Top 10 List for Keeping Spirits Up in Darfur

Yikee Chu, Catholic Relief Services’ operations manager in West Darfur, shares how she keeps her spirits up in a challenging environment.

Darfur is considered a hardship post for many reasons. If you watch the news, then you probably already have a good idea of why life and work can be challenging here. Nevertheless, aid workers have to find ways to adjust to life in Darfur and, most importantly, stay sane. Here are my top tips for doing that.

1. Whether you are located in the Sahara Desert or not, creating a beach day is a must.
The idea is to recreate what you’re nostalgic for – you just have to be creative! We punched holes into different containers, threw them in a bucket of water and then used them to sprinkle ourselves while lying on mats in the unshaded parts of the compound while reading gossip magazines. For a few hours, we forgot we were working in Darfur. We did a beach day simply because several of us missed the beach, but anything is possible.

2. Get addicted to a TV series on DVD.

There is nothing like the instant gratification of being able to watch just one episode of a TV series after a long work day. These shows offer a much-needed window into the outside world and are short enough so that you can still manage to go to bed at a decent hour.

Sudan drilling

Yikee Chu, CRS operations manager in West Darfur, made Valentine’s Day cookies for her colleagues. She believes little acts of kindness help keep spirits high in hardship posts like Darfur. Photo by Debbie DeVoe/CRS

3. Make up a ritual.

We all need something to look forward to in each week, otherwise the 10 weeks we work before getting a 10-day break start to blur and run into each other. When this happens, the work and stress starts to feel unending. So, it’s very important for you to something once a week that you look forward to and is fun. Do a regular ‘movie night’ or ‘pizza night.’ Trust me, it helps.
4. Get out of the compound.
Go visit a fellow aid worker in their compound. Have dinner together or even just tea, returning before the curfew. When you work and live with the same people—and you all often end up working at home on your off hours because there’s not much else to do—a change in scenery can be rejuvenating.
5. Celebrate all holidays!

Find a reason to celebrate, be it Christmas, Kwanzaa, Eid or Lunar New Year. You can even make up a reason to celebrate if you have to. Everyone around you will be grateful to celebrate a foreign holiday with you, especially when food is involved!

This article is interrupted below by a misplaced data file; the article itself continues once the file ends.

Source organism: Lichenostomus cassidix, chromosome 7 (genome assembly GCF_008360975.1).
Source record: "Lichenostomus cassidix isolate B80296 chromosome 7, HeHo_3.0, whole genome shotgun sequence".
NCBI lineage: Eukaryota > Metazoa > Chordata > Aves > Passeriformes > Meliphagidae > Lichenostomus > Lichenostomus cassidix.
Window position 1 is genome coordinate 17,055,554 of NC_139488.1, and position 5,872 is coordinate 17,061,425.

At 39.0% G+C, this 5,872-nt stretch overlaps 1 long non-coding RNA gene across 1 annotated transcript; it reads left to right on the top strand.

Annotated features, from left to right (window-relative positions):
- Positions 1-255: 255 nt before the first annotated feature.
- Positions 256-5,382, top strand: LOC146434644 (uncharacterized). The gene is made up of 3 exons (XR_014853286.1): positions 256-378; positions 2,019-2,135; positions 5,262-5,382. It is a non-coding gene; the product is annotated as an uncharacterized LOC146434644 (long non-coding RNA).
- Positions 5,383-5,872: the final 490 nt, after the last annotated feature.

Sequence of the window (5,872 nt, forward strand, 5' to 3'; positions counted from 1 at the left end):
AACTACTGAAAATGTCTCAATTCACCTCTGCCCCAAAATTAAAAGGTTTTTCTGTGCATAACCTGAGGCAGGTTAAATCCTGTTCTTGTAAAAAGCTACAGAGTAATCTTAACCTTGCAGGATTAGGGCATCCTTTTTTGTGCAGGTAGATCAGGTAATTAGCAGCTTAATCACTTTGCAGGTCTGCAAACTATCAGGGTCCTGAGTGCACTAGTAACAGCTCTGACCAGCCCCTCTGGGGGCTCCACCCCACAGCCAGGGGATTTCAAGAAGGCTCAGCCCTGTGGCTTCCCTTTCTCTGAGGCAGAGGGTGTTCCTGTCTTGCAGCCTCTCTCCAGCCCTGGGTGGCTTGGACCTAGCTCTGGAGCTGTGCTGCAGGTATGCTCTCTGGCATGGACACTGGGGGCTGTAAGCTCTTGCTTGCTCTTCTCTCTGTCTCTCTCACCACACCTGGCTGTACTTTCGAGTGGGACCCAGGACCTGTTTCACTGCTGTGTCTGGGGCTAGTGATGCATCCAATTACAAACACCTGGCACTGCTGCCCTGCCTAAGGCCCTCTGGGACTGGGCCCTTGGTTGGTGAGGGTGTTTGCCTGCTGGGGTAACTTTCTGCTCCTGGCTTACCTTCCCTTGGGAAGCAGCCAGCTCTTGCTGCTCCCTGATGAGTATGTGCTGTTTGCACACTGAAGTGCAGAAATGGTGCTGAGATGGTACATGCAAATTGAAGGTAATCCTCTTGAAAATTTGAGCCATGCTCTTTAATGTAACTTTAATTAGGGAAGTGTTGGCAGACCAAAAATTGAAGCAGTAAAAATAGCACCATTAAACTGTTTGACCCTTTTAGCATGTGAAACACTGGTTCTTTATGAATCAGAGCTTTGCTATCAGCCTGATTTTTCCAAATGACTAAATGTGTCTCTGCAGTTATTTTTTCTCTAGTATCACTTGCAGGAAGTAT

6. TV can be your friend!
The work will always be there. In fact, it will never end, so it’s you who has to step away and take a short break once in a while for your own sanity. So go ahead and zone out in front of the TV. I’m not advocating for people to turn into couch potatoes, but it’s okay to do it from time to time for a few hours, especially whenever ‘So You Think You Can Dance’ comes on.
7. Give it a rest.
Chances are that most of your days in Darfur are going be pretty tough—that’s why they call this a hardship post. But the last thing anyone needs is to come home to hear more ‘work talk’ about all the problems of the day. Trust me, you won’t get much sympathy because everyone probably had their lion’s share of challenges that same day. So, can we please keep the home life homey? Let’s save the work talk for work.
8. Little acts of kindness go a long way.
Showing little acts of kindness to your fellow colleagues can go a long way. Each one of us is here alone, without our family and friends. If we don’t spoil each other, who will spoil us? It doesn’t have to be anything too big: cook something nice or treat a colleague to a soda pop.

9. Being nice all the time is hard, but please try.

At the 11th hour of an impossibly long day, it’s natural for emails to take on an edgy tone and for people to become a little cranky. Try to remain courteous though and avoid the temptation to lash out via email or verbally. If this isn’t possible, fine. But don’t take it out on others. Go get some alone time. If you’re not fit for human company, then disengage and go cool down. Write that email tomorrow.

10. Pray

I have never found prayer so important as in a post like this where you will inevitably have those moments where you wonder if you’re making a difference or feel like a failure because something didn’t work out the way that you wanted. At the end of the day, all you can do is to try your best to make positive change happen, no matter how many obstacles or curve balls get thrown your way. Say prayers of thanks when things work and prayers for patience when they don’t, but just pray. You’ll feel better, especially when so little is in your control.

These are my tips for staying sane in Darfur. But really, in the end, all you have to do is have faith, keep yourself mentally healthy, and have fun whenever and wherever you can find it. If you do this, everything will be OK.

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One Response to “Top 10 List for Keeping Spirits Up in Darfur”

  1. Anna Leonis Says:

    I can only imagine how hard it is to work for the Catholic Relief Services in Darfur with the current state of affairs in Sudan. Its so upsetting there’s so many atrocities going on in Darfur and too few people know about it! The NY International Film Festival gave its award of Best International Film to Attack on Darfur a few weeks ago. Finally! A movie that puts the audience face to face with reality! Something has to be done, and this movie is a step in the right direction. 

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